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Intersociety policy statement on the use of whole-exome sequencing in the critically ill newborn infant

Overview of attention for article published in Italian Journal of Pediatrics, November 2017
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  • Good Attention Score compared to outputs of the same age (69th percentile)
  • High Attention Score compared to outputs of the same age and source (80th percentile)

Mentioned by

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7 tweeters

Citations

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29 Dimensions

Readers on

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54 Mendeley
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Title
Intersociety policy statement on the use of whole-exome sequencing in the critically ill newborn infant
Published in
Italian Journal of Pediatrics, November 2017
DOI 10.1186/s13052-017-0418-0
Pubmed ID
Authors

Alessandro Borghesi, Maria Antonietta Mencarelli, Luigi Memo, Giovanni Battista Ferrero, Andrea Bartuli, Maurizio Genuardi, Mauro Stronati, Alberto Villani, Alessandra Renieri, Giovanni Corsello

Abstract

The rapid advancement of next-generation sequencing (NGS) technology and the decrease in costs for whole-exome sequencing (WES) and whole-genome sequening (WGS), has prompted its clinical application in several fields of medicine. Currently, there are no specific guidelines for the use of NGS in the field of neonatal medicine and in the diagnosis of genetic diseases in critically ill newborn infants. As a consequence, NGS may be underused with reduced diagnostic success rate, or overused, with increased costs for the healthcare system. Most genetic diseases may be already expressed during the neonatal age, but their identification may be complicated by nonspecific presentation, especially in the setting of critical clinical conditions. The differential diagnosis process in the neonatal intensive care unit (NICU) may be time-consuming, uncomfortable for the patient due to repeated sampling, and ineffective in reaching a molecular diagnosis during NICU stay. Serial gene sequencing (Sanger sequencing) may be successful only for conditions for which the clinical phenotype strongly suggests a diagnostic hypothesis and for genetically homogeneous diseases. Newborn screenings with Guthrie cards, which vary from country to country, are designed to only test for a few dozen genetic diseases out of the more than 6000 diseases for which a genetic characterization is available. The use of WES in selected cases in the NICU may overcome these issues. We present an intersociety document that aims to define the best indications for the use of WES in different clinical scenarios in the NICU. We propose that WES is used in the NICU for critically ill newborn infants when an early diagnosis is desirable to guide the clinical management during NICU stay, when a strong hypothesis cannot be formulated based on the clinical phenotype or the disease is genetically heterogeneous, and when specific non-genetic laboratory tests are not available. The use of WES may reduce the time for diagnosis in infants during NICU stay and may eventually result in cost-effectiveness.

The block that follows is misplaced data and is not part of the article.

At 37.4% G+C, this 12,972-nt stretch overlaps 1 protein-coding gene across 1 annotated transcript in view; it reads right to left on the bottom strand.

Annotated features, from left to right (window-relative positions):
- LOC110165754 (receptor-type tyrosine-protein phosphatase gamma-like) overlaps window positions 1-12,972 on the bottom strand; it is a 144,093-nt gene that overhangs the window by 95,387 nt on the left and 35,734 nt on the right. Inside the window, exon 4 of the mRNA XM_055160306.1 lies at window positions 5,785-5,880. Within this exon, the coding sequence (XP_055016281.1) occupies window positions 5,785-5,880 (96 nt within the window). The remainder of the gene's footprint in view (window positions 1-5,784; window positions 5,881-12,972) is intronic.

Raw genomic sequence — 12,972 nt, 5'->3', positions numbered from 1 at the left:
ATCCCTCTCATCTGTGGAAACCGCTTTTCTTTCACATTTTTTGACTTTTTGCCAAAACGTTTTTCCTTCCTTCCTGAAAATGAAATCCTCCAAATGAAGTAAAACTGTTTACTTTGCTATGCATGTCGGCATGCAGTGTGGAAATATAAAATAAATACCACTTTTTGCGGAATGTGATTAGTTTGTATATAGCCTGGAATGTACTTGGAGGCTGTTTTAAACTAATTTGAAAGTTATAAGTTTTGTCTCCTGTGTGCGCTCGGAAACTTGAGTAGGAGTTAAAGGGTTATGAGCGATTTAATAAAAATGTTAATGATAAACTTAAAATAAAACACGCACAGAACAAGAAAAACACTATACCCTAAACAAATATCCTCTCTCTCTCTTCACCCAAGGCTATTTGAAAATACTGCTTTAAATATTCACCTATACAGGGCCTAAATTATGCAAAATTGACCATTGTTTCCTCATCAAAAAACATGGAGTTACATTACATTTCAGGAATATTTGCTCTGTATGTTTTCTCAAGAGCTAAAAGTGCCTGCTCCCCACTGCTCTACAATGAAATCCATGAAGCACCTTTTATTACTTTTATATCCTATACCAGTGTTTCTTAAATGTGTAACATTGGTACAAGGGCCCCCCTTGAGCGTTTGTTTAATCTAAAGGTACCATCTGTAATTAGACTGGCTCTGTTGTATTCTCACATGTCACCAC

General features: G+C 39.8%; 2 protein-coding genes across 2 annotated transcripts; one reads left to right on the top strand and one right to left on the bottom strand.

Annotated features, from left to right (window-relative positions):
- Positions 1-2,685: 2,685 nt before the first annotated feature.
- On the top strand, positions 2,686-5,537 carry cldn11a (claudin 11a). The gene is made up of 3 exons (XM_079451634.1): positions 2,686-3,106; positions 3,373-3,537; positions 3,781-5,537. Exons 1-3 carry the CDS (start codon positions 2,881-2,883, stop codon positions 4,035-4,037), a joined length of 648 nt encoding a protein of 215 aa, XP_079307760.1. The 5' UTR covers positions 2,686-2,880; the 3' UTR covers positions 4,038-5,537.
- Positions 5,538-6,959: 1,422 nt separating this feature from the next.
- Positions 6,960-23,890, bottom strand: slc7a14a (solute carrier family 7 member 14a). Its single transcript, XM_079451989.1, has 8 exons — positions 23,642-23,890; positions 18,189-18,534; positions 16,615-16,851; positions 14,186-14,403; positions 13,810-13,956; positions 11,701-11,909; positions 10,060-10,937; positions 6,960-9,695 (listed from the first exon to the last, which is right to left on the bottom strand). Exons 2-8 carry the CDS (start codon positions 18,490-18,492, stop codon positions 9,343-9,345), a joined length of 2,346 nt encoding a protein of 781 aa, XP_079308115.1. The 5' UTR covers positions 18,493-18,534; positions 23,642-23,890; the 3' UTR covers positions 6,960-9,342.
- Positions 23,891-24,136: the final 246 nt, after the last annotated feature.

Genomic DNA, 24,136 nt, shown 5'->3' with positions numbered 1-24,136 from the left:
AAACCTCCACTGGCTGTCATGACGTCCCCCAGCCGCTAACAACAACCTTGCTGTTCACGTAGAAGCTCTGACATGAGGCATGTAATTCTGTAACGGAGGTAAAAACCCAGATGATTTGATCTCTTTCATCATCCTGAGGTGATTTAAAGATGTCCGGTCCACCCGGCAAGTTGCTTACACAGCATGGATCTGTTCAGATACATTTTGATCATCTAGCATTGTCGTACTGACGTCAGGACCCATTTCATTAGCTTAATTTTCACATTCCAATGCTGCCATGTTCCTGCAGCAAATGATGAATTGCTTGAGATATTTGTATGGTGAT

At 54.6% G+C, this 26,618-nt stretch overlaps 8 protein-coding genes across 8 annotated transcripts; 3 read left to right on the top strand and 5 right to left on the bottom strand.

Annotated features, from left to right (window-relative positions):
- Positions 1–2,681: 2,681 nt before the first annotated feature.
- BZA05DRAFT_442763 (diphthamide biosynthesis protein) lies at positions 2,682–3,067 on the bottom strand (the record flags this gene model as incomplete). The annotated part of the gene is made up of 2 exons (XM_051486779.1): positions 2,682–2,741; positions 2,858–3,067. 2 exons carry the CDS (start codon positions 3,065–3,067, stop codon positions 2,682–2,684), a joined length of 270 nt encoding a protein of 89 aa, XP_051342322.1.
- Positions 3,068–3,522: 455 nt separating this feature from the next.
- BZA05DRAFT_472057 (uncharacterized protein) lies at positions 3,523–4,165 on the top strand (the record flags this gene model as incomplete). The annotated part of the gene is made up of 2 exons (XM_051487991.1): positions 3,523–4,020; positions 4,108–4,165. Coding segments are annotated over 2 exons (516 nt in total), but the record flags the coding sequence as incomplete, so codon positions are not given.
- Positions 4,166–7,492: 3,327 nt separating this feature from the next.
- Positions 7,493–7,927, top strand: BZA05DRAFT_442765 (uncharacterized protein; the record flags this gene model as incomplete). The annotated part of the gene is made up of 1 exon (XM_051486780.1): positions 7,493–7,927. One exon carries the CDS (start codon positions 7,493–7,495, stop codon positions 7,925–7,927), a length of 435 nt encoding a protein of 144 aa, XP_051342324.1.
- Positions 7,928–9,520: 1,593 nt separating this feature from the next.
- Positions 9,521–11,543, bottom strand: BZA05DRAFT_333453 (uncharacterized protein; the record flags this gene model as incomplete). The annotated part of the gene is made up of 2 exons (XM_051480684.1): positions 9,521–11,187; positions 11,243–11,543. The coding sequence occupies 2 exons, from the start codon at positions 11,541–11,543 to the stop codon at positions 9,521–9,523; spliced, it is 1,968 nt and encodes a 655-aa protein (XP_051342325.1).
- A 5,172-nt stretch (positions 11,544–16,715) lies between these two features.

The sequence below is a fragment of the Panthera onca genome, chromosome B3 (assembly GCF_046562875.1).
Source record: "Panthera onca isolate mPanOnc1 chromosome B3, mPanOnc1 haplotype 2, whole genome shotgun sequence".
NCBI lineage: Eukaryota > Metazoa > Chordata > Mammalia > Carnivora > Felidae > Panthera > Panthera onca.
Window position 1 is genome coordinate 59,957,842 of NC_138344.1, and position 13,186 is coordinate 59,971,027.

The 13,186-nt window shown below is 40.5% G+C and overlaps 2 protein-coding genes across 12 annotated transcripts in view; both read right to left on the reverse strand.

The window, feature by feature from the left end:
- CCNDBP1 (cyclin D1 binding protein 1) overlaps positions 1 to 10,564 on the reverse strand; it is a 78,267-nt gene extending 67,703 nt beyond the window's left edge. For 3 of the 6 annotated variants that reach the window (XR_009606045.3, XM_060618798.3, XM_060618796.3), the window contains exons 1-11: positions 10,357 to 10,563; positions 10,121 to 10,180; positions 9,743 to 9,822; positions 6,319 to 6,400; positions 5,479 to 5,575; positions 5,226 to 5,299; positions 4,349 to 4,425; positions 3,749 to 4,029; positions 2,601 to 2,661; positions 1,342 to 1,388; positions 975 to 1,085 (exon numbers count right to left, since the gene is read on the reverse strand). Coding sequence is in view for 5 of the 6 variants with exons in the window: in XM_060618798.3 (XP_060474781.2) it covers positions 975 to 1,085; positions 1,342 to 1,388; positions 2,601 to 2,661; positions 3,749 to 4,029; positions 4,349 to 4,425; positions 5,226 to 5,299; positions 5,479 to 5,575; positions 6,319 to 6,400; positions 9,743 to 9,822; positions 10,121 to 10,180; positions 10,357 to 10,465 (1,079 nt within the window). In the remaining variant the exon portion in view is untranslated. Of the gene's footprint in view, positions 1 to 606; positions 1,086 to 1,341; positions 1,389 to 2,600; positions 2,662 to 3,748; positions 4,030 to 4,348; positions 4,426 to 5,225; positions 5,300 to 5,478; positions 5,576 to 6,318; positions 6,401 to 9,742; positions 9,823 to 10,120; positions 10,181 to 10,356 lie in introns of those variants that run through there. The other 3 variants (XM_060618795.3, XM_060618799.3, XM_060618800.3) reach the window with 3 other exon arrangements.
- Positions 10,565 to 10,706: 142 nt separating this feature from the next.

Twitter Demographics

The data shown below were collected from the profiles of 7 tweeters who shared this research output. Click here to find out more about how the information was compiled.

Mendeley readers

The data shown below were compiled from readership statistics for 54 Mendeley readers of this research output. Click here to see the associated Mendeley record.

Geographical breakdown

Country Count As %
Unknown 54 100%

Demographic breakdown

Readers by professional status Count As %
Researcher 9 17%
Other 7 13%
Student > Postgraduate 6 11%
Student > Master 6 11%
Student > Bachelor 5 9%
Other 12 22%
Unknown 9 17%
Readers by discipline Count As %
Biochemistry, Genetics and Molecular Biology 15 28%
Medicine and Dentistry 9 17%
Agricultural and Biological Sciences 8 15%
Nursing and Health Professions 4 7%
Pharmacology, Toxicology and Pharmaceutical Science 3 6%
Other 3 6%
Unknown 12 22%

Attention Score in Context

This research output has an Altmetric Attention Score of 5. This is our high-level measure of the quality and quantity of online attention that it has received. This Attention Score, as well as the ranking and number of research outputs shown below, was calculated when the research output was last mentioned on 18 April 2018.
All research outputs
#4,437,274
of 16,534,657 outputs
Outputs from Italian Journal of Pediatrics
#111
of 633 outputs
Outputs of similar age
#100,265
of 325,704 outputs
Outputs of similar age from Italian Journal of Pediatrics
#9
of 45 outputs
Altmetric has tracked 16,534,657 research outputs across all sources so far. This one has received more attention than most of these and is in the 73rd percentile.
So far Altmetric has tracked 633 research outputs from this source. They receive a mean Attention Score of 5.0. This one has done well, scoring higher than 82% of its peers.
Older research outputs will score higher simply because they've had more time to accumulate mentions. To account for age we can compare this Altmetric Attention Score to the 325,704 tracked outputs that were published within six weeks on either side of this one in any source. This one has gotten more attention than average, scoring higher than 69% of its contemporaries.
We're also able to compare this research output to 45 others from the same source and published within six weeks on either side of this one. This one has done well, scoring higher than 80% of its contemporaries.